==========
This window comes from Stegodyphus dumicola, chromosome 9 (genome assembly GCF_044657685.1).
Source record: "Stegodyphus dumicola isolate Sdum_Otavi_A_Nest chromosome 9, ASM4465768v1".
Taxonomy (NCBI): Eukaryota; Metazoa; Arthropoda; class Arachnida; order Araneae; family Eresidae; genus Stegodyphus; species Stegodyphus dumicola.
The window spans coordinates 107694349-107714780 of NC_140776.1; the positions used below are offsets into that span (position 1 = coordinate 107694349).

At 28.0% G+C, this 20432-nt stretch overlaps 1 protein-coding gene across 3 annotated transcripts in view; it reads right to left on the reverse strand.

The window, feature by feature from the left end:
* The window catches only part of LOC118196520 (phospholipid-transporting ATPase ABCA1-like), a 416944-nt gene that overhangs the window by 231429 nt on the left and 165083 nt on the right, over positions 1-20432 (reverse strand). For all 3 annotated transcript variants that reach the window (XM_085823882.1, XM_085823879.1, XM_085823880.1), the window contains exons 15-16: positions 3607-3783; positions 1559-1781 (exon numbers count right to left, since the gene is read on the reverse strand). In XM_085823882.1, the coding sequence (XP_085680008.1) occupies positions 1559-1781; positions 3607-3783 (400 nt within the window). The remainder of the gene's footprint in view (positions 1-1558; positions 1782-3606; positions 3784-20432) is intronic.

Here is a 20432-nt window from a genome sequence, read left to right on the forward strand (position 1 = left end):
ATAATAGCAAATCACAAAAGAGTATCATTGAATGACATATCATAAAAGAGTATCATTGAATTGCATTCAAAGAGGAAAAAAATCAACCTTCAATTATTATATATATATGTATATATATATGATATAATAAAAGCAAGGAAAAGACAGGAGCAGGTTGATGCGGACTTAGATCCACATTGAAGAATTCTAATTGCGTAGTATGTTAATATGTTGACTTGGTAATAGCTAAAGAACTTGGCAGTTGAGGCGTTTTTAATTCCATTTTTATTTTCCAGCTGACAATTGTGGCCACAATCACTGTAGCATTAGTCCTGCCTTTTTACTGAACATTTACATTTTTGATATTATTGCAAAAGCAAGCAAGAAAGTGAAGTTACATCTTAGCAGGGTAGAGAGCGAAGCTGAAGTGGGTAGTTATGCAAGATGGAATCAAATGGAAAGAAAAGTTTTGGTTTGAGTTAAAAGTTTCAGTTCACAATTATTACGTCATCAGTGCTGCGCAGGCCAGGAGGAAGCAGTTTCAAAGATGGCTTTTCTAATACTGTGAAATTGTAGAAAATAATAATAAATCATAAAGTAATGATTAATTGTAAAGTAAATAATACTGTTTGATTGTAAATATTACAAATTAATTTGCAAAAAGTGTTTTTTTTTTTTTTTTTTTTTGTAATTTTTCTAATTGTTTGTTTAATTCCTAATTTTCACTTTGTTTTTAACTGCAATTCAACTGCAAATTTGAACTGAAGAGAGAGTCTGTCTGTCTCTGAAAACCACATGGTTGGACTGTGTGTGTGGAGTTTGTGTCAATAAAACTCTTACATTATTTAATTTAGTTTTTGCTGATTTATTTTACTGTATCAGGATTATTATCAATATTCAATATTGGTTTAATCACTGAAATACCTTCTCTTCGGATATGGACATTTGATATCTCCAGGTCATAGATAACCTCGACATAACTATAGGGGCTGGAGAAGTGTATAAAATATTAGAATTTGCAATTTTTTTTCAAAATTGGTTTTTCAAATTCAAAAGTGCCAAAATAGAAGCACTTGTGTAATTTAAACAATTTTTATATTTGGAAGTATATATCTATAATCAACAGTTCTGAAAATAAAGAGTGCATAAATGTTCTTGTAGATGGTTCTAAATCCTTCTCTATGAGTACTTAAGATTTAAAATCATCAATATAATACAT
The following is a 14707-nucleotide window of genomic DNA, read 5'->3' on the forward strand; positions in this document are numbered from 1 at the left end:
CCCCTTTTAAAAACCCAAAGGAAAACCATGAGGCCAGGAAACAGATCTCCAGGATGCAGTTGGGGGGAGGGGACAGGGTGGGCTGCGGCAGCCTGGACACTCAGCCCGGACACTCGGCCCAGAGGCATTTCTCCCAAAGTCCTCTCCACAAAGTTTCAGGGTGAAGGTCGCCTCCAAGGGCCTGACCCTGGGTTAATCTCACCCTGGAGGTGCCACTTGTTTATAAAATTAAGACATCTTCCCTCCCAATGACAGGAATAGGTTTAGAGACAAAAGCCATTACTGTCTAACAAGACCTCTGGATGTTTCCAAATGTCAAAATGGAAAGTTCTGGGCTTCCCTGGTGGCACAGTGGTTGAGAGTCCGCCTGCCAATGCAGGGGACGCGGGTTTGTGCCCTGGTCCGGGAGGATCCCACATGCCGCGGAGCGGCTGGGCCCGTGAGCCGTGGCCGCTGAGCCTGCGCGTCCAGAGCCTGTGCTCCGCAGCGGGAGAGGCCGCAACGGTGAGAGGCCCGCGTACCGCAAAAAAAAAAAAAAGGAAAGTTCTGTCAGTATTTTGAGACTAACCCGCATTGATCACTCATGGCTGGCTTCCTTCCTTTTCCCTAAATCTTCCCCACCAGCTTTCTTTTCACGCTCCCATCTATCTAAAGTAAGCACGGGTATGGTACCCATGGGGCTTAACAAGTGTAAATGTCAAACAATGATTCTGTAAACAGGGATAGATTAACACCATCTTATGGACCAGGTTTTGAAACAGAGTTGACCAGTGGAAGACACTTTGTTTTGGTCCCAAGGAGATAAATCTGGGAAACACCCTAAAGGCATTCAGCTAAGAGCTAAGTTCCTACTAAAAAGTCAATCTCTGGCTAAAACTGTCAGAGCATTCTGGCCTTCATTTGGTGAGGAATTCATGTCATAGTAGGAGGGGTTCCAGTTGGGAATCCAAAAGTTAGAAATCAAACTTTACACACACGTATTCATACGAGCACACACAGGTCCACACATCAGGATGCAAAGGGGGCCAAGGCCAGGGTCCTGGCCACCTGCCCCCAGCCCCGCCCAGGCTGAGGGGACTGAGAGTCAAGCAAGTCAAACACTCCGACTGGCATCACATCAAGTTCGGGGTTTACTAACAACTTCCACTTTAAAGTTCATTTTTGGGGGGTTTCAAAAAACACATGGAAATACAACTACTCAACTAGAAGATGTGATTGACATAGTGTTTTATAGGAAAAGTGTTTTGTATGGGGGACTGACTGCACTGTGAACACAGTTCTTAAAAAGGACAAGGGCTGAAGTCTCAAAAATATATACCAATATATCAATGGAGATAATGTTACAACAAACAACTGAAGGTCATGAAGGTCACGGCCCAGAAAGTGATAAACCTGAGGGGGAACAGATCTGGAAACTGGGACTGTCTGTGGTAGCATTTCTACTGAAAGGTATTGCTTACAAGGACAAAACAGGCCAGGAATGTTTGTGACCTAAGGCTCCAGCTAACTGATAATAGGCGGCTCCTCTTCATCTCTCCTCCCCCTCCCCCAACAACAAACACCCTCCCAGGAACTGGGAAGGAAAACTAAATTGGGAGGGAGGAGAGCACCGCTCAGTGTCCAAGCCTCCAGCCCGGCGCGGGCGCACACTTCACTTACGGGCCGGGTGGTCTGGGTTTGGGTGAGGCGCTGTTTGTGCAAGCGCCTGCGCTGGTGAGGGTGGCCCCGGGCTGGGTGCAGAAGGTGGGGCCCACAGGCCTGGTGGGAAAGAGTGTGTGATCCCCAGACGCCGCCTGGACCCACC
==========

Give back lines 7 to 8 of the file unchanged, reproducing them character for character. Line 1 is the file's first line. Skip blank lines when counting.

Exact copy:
* The window catches only part of LOC118196520 (phospholipid-transporting ATPase ABCA1-like), a 416944-nt gene that overhangs the window by 231429 nt on the left and 165083 nt on the right, over positions 1-20432 (reverse strand). For all 3 annotated transcript variants that reach the window (XM_085823882.1, XM_085823879.1, XM_085823880.1), the window contains exons 15-16: positions 3607-3783; positions 1559-1781 (exon numbers count right to left, since the gene is read on the reverse strand). In XM_085823882.1, the coding sequence (XP_085680008.1) occupies positions 1559-1781; positions 3607-3783 (400 nt within the window). The remainder of the gene's footprint in view (positions 1-1558; positions 1782-3606; positions 3784-20432) is intronic.

Here is a 20432-nt window from a genome sequence, read left to right on the forward strand (position 1 = left end):